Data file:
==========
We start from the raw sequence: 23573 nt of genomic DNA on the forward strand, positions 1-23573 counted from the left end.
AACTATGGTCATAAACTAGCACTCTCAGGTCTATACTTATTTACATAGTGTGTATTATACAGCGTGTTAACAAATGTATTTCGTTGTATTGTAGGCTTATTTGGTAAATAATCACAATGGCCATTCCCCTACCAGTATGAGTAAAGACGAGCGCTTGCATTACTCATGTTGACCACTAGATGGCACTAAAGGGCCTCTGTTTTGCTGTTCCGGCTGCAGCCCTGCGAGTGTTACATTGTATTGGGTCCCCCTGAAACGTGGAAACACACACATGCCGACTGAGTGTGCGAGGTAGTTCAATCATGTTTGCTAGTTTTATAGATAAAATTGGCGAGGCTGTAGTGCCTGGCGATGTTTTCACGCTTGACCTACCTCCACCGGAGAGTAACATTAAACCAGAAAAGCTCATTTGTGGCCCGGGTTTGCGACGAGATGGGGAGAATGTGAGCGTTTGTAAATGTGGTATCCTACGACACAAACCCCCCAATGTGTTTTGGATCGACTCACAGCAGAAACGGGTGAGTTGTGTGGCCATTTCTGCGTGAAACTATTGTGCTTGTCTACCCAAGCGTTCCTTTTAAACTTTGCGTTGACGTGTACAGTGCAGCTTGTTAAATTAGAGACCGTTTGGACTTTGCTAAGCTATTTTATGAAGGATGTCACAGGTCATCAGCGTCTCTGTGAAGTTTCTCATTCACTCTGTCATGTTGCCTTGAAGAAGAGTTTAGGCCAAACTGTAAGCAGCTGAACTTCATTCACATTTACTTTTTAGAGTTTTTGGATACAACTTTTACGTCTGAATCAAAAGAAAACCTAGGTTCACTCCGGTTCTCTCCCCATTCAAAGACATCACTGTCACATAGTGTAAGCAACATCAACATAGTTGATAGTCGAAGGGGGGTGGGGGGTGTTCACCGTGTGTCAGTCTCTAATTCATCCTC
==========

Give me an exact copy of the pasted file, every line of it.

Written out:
We start from the raw sequence: 23573 nt of genomic DNA on the forward strand, positions 1-23573 counted from the left end.
AACTATGGTCATAAACTAGCACTCTCAGGTCTATACTTATTTACATAGTGTGTATTATACAGCGTGTTAACAAATGTATTTCGTTGTATTGTAGGCTTATTTGGTAAATAATCACAATGGCCATTCCCCTACCAGTATGAGTAAAGACGAGCGCTTGCATTACTCATGTTGACCACTAGATGGCACTAAAGGGCCTCTGTTTTGCTGTTCCGGCTGCAGCCCTGCGAGTGTTACATTGTATTGGGTCCCCCTGAAACGTGGAAACACACACATGCCGACTGAGTGTGCGAGGTAGTTCAATCATGTTTGCTAGTTTTATAGATAAAATTGGCGAGGCTGTAGTGCCTGGCGATGTTTTCACGCTTGACCTACCTCCACCGGAGAGTAACATTAAACCAGAAAAGCTCATTTGTGGCCCGGGTTTGCGACGAGATGGGGAGAATGTGAGCGTTTGTAAATGTGGTATCCTACGACACAAACCCCCCAATGTGTTTTGGATCGACTCACAGCAGAAACGGGTGAGTTGTGTGGCCATTTCTGCGTGAAACTATTGTGCTTGTCTACCCAAGCGTTCCTTTTAAACTTTGCGTTGACGTGTACAGTGCAGCTTGTTAAATTAGAGACCGTTTGGACTTTGCTAAGCTATTTTATGAAGGATGTCACAGGTCATCAGCGTCTCTGTGAAGTTTCTCATTCACTCTGTCATGTTGCCTTGAAGAAGAGTTTAGGCCAAACTGTAAGCAGCTGAACTTCATTCACATTTACTTTTTAGAGTTTTTGGATACAACTTTTACGTCTGAATCAAAAGAAAACCTAGGTTCACTCCGGTTCTCTCCCCATTCAAAGACATCACTGTCACATAGTGTAAGCAACATCAACATAGTTGATAGTCGAAGGGGGGTGGGGGGTGTTCACCGTGTGTCAGTCTCTAATTCATCCTC